Friday, June 17, 2022
According to Greek mythology the Phrygian king Midas asked a favor of the gods, and they agreed to grant him anything that he desired. The king decided to make the best of their offer. He asked that whatever he touched in the future be turned into gold. The wish was granted, but the consequences were severe! He placed his hand upon a rock, and immediately it became a huge chunk of priceless gold. He laid his hand on his staff, and it, too, became a rod of precious gold. At first the king was overcome with joy, and he returned to his palace as one of the most favored kings. He sat at his dinner-table, and every item of food that he touched turned into solid gold. Then he realized that this foolish wish would cause him to die in the midst of his newly found riches, and he fearfully remembered these ominous words: “The gods cannot take back their gifts.” He then begged the gods to restore him and deliver him from the curse of greed.
This was the scenario for King Saul. He was mad at his enemies. He took seriously his position as their leader. He understood his responsibility to protect and defend. But he was foolish.
1 Samuel 14:24 “Now the men of Israel were in distress that day, because Saul had bound the people under an oath, saying, “Cursed be any man who eats food before evening comes, before I have avenged myself on my enemies!” So none of the troops tasted food.”
There was a disconnect between Saul’s intentions and his actions. His intentions were to emphasize to his army the seriousness of their duty and to keep them focused on their mission. His actions deterred the soldiers from that mission. To build the resolve of the men, he minimized their resources. He told them they could not eat until they had put in a full day of service. He forgot that breakfast is the most important meal of the day. As a result of his foolish action, the soldiers grew weak and unable to fulfill their duties. Saul would later have to deal with the regret of what he said when he discovered that his own son Jonathon had broken the oath and should be put to death.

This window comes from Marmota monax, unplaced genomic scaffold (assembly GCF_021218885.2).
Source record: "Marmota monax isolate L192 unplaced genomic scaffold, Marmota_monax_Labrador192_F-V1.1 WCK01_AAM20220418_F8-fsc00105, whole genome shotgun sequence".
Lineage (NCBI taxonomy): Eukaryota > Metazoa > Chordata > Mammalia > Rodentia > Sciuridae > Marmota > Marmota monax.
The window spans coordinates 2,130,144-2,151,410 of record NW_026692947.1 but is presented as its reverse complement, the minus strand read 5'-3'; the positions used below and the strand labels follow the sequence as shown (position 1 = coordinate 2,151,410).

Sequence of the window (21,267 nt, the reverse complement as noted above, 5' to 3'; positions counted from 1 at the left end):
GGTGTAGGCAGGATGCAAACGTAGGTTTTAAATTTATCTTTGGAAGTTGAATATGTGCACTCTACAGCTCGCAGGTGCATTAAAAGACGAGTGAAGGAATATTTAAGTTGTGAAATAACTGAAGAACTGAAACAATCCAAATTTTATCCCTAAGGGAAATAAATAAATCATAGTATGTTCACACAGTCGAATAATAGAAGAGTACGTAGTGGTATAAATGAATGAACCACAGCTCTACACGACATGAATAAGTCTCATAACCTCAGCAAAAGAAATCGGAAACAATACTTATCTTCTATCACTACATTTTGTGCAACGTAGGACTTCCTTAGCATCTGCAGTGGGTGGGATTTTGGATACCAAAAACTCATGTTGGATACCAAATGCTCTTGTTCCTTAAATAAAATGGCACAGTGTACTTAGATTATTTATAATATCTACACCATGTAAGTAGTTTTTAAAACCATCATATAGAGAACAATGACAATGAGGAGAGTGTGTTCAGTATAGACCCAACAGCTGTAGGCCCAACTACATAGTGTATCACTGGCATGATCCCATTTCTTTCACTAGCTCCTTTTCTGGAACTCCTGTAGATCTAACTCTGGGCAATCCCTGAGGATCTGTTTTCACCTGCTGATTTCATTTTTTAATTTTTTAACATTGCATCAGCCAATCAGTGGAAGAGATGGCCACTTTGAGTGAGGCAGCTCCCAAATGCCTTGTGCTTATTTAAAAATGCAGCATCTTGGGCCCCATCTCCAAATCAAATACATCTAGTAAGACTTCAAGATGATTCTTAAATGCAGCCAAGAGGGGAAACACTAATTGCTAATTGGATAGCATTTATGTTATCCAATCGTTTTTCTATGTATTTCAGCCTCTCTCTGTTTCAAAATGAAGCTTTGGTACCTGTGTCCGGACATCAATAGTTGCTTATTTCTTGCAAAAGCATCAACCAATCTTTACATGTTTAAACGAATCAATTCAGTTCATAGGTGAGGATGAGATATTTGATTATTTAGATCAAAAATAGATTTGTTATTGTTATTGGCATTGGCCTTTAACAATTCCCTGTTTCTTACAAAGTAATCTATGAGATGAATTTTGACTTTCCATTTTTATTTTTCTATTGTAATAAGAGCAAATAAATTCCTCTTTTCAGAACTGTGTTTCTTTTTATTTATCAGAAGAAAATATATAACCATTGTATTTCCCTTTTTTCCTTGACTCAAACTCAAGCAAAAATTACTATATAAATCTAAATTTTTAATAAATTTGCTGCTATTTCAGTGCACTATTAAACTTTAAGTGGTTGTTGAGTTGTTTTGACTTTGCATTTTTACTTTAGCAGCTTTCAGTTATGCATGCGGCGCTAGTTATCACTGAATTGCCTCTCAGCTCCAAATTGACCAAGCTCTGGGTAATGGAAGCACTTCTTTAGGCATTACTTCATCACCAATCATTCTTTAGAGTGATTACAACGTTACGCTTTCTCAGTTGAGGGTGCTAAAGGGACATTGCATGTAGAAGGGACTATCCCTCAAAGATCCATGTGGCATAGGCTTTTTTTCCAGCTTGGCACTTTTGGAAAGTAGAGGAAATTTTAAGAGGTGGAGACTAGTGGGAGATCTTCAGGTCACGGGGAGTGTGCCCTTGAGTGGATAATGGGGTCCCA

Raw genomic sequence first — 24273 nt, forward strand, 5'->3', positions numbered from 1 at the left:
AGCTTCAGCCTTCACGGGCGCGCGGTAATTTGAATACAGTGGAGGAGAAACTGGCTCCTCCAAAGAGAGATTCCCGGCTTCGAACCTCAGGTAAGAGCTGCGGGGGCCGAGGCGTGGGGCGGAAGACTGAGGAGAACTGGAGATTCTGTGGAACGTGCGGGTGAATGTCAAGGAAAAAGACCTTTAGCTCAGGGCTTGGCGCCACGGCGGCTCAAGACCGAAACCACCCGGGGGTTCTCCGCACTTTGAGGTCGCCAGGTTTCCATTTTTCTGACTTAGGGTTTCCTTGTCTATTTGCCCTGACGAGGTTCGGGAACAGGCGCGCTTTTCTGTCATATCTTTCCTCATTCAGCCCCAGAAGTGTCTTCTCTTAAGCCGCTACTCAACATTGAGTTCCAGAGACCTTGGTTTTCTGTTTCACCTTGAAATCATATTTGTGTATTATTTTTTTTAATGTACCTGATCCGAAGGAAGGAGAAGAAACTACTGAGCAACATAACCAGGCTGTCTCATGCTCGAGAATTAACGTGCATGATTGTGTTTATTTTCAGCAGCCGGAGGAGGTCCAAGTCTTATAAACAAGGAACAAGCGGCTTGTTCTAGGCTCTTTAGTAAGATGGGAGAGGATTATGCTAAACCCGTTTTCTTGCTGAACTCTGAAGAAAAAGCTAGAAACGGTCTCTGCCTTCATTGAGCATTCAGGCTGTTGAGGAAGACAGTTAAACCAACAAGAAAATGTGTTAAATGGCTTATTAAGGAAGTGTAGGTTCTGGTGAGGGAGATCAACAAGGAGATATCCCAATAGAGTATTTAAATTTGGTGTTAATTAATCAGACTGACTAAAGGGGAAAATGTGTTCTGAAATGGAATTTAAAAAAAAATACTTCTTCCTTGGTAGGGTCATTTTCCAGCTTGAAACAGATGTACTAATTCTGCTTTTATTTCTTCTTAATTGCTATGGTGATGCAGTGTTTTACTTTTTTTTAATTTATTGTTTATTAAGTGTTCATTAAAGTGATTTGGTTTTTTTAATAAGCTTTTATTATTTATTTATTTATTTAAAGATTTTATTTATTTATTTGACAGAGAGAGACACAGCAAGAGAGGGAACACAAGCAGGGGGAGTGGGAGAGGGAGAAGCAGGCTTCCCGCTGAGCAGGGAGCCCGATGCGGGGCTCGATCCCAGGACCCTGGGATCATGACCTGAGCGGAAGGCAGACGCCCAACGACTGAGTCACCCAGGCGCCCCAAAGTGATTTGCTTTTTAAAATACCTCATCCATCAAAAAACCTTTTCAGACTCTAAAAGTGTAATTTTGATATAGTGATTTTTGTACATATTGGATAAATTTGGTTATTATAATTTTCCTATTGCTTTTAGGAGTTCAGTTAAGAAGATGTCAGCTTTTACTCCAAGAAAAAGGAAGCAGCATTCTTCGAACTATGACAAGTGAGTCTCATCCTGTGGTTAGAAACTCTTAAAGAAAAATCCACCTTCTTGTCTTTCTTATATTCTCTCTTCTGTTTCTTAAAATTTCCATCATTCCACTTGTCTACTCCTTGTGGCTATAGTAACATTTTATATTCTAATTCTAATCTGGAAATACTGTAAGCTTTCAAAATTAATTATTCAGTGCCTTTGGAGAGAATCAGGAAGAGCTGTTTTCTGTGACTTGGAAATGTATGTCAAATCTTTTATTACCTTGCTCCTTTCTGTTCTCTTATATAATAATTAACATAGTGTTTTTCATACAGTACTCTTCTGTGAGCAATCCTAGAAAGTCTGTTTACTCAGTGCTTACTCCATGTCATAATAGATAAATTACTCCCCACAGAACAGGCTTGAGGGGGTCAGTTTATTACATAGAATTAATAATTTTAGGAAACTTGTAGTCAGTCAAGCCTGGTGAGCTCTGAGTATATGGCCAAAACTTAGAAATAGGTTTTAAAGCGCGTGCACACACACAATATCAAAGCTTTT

Let’s think about the things we say that we wish we had never said. I’m sure we all live with regret over words spoken in haste or anger. Some of us are just plain foolish and don’t think about what we say before we say it. Remember the old saying – “Think twice, speak once.” That’s not normal for me, but it is inexcusable because it is foolishness. We have all said and done things that we thought were going to turn out for good and they turned out badly. We have all had our motives brought into question based on the decisions we made because we foolishly failed to think through the options. We even excuse some of those words and choices by saying we have a unique learning style that requires us to think out loud. But Proverbs says, “When words are many, sin is not absent, but he who holds his tongue is wise.” Or listen to these words of Solomon in Ecclesiastes – “Words from a wise man’s mouth are gracious, but a fool is consumed by his own lips. At the beginning his words are folly; at the end they are wicked madness—and the fool multiplies words. No one knows what is coming…” We must all learn to make sure the motor of our mind is running before we attempt to put the tongue in gear.
But what about all the hurts we have already caused? Can we ever overcome the damage that’s already been done? Our enemy the Devil certainly has a great ability to improve our memory when it comes to failures, doesn’t he? Regret can eat us up. But that regret is the product of faithless forgiveness. We may claim that we understand the forgiveness of God, but regret proves otherwise. If we really believe that the forgiveness of God is really real, then we will act like it.
Let me illustrate. Marjorie Holmes tells this story in an article entitled “Heart to Heart” in an issue of Today’s Christian Woman. “One day, while I was grieving over some past failures, I received a letter from a friend who told me how she and her granddaughter had been watching a plane skywrite. The little girl was puzzled when the words began disappearing, but suddenly piped up, “Maybe Jesus has an eraser!” In her innocent wisdom I realized that just as skywriting disappears, Jesus wipes away all things I so bitterly regret. No matter how much we mature as Christians, and try desperately to compensate, memories of our own failures can rise up and haunt us. But, with God’s forgiveness, they will fade away—Jesus does have an eraser.”
As we make the changes necessary to stop the foolishness, God will eliminate the regrets of the past. Watch your words – trust His forgiveness – and move on.